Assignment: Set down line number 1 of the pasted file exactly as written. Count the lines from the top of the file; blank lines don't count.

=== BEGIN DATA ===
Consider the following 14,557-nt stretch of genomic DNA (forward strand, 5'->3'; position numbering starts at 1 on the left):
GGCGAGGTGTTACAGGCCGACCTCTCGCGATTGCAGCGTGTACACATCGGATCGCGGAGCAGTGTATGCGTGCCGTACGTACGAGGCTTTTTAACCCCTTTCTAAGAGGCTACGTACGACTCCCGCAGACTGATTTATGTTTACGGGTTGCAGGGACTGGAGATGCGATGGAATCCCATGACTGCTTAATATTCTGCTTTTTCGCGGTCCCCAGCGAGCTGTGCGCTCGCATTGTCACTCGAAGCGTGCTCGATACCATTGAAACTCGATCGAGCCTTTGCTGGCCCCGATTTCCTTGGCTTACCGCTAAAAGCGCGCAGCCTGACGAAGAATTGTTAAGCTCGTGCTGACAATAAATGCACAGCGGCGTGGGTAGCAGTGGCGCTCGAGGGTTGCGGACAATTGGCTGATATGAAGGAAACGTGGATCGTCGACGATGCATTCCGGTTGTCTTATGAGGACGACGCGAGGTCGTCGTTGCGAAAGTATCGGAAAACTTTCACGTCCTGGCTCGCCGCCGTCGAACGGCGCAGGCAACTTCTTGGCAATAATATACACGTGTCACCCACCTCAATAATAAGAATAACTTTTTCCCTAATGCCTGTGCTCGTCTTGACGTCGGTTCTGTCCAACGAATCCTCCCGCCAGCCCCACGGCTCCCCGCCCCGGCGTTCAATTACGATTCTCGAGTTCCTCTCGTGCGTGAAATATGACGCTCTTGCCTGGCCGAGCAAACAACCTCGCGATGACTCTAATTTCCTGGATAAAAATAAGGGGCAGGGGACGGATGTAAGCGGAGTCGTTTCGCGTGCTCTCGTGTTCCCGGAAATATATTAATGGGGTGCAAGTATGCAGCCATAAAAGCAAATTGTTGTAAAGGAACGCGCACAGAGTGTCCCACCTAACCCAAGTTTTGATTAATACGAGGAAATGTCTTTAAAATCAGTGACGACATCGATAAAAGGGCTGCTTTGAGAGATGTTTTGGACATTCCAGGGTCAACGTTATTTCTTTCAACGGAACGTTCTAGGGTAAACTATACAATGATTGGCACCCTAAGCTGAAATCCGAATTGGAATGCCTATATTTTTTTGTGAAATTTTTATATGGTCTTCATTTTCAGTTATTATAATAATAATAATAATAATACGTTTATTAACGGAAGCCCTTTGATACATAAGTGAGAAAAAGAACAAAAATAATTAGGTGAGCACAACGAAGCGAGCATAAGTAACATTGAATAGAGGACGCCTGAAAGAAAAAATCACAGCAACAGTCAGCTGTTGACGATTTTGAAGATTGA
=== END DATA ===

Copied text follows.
Consider the following 14,557-nt stretch of genomic DNA (forward strand, 5'->3'; position numbering starts at 1 on the left):